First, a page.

The visitor heading north by train will enjoy sweeping seascapes from Edinburgh through the ancient Kingdom of Fife. As the train crosses the Tay Rail Bridge, Dundee comes into view. On first sight, V&A Dundee looks more like the shipyard construction of a gray warship clearly jutting out into the firth, rather than a bird-speckled sea cliff.
While V&A Dundee has elements of Kuma’s other work, it is a unique fit for the city. “Some aspects of the project refer to ideas present in other projects from Kengo Kuma, such as the use of a void at the center of the building to create a connection between the two sides [in Dundee’s case: the city and the river], or the use of small fragmented elements in the external and internal facades,” explains Mucciola. “However, the way these architectural ideas are translated into reality in V&A Dundee is different from any other project.’’
The precast panels on the facade—there are 2,500 of them—hang from a dark concrete wall with a double curve, providing the building an organic shape that creates a natural relation between the building and the water surrounding it. “The texture of the facade panels is very rough with the intent to create variation and avoid uniformity,” says Mucciola, “and to give it the ability to age naturally and beautifully.’’
You enter through sliding glass doors, and the signage—for a design museum—seems rather pedestrian. The requisite sponsors’ names and government’s proof of involvement dominate a nearby wall, an overbearing aspect of life in Scotland. The central groundfloor piazza is a catalyst for activity and retail, with its shop and café.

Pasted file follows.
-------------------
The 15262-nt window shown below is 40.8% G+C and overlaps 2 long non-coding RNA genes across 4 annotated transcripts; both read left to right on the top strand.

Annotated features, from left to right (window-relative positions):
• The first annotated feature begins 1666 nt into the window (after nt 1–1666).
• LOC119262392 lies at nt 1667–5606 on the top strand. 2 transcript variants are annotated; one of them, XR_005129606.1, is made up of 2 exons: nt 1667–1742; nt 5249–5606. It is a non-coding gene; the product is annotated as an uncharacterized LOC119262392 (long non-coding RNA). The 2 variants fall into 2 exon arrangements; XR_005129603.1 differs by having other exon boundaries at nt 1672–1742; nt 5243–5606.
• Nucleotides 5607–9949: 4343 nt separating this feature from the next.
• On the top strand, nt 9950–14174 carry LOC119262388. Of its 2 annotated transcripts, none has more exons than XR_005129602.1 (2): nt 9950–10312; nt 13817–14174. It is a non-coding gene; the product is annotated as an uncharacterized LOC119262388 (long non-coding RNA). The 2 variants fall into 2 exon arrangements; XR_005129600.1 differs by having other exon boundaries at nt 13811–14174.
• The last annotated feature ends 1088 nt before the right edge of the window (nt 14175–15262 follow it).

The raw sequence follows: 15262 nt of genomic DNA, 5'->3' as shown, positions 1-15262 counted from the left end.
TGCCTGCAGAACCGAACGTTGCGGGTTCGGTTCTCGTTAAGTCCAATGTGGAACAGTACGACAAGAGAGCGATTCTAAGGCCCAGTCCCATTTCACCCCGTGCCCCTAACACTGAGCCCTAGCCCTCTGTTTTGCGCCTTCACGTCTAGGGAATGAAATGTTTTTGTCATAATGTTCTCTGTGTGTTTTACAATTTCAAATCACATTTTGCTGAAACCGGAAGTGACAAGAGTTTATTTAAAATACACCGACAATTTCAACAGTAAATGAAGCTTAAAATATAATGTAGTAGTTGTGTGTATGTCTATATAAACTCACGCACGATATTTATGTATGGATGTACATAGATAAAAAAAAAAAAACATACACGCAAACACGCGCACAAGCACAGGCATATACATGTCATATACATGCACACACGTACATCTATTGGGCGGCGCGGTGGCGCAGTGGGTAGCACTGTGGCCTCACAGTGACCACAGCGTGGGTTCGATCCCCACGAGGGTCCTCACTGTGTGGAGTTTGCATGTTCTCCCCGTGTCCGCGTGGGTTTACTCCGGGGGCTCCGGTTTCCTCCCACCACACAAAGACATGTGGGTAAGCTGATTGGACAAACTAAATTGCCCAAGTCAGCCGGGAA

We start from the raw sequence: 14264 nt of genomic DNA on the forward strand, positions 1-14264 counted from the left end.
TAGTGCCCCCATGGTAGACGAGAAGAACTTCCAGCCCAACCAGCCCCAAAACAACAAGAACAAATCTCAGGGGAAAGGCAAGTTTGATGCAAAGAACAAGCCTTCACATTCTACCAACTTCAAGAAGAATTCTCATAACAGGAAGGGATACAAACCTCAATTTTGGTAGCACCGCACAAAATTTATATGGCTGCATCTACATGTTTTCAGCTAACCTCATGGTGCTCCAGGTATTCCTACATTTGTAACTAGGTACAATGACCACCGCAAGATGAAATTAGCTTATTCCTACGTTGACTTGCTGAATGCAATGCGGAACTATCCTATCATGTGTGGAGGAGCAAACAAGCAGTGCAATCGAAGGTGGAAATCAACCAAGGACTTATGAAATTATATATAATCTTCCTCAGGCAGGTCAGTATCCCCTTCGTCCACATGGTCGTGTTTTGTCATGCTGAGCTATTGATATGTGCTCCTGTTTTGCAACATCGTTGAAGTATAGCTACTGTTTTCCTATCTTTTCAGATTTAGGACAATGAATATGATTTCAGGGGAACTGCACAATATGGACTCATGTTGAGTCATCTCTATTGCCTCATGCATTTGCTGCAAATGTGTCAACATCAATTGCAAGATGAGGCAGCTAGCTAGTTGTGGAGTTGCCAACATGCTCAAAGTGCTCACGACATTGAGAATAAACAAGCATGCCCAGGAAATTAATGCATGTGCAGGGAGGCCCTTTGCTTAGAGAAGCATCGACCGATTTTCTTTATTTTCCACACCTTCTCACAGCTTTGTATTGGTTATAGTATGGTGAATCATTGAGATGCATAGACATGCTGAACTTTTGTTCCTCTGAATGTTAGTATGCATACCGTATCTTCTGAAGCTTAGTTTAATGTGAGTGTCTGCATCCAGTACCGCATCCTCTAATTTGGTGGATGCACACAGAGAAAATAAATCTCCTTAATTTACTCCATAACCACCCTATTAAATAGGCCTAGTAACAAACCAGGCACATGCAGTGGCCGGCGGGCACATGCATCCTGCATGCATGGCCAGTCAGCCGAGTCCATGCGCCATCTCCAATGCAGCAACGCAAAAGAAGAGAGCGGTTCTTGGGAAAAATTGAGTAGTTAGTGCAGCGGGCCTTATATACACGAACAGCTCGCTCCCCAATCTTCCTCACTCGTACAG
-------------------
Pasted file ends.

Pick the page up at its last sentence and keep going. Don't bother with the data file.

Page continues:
“Considering how severe the climate in Scotland can be, especially during the winter months, it was important to bring warmth into the museum. The starting point for my thinking was the warm living room where people gather in the center of a house,’’ Kuma says. This effect is definitely achieved. Slanted oak wall panels, which resemble the inside of a massive rowboat, lend the space a comfortable air. While the windows in the upstairs restaurant look out on the river and the famous railway bridge, smaller slit windows elsewhere offer only a postcard view of the river.
Overall, the concourse idea is reminiscent of a modern airport terminal, with stairs and elevator leading up to a departure lounge. As yet, in this critic’s mind, the wow factor is missing. The Scottish Design Galleries, where the outstanding Oak Room, a masterpiece designed by Charles Rennie Mackintosh in 1907–1908, has been restored and assembled, are rather cramped— a feeling exacerbated during the museum’s opening three weeks, when the hundred thousand visitors who came greatly exceeded expectations.
Yet those numbers confirm that V&A Dundee is a joy for the Dundonians, and that the idea of the “living room” has been taken to heart by local folks. “The very positive reaction from many people is the most rewarding aspect of the entire project. People seem to love the building, which makes me very proud,’’ says Mucciola.
Event programmers will need to walk a fine line between world-class exhibitions and creating a place to hang out on a wet Sunday. Counting visitors is one thing, but building a gallery that truly celebrates world-class design in the northeast of Scotland is quite another. It will be interesting to see how this is reconciled. Kuma’s building in Dundee is certainly a brilliantly striking structure, but whether it does for the Scottish city what Frank Gehry’s Guggenheim has done for Bilbao in Spain remains to be seen. However, a trip to Dundee is worthwhile and for architecture aficionados there is the added bonus of seeing Gehry’s tiny masterpiece, Dundee’s Maggie’s Centre, built on the grounds of Ninewells Hospital in 2003. Even Ulysses S. Grant himself would surely see Dundee in a whole new light.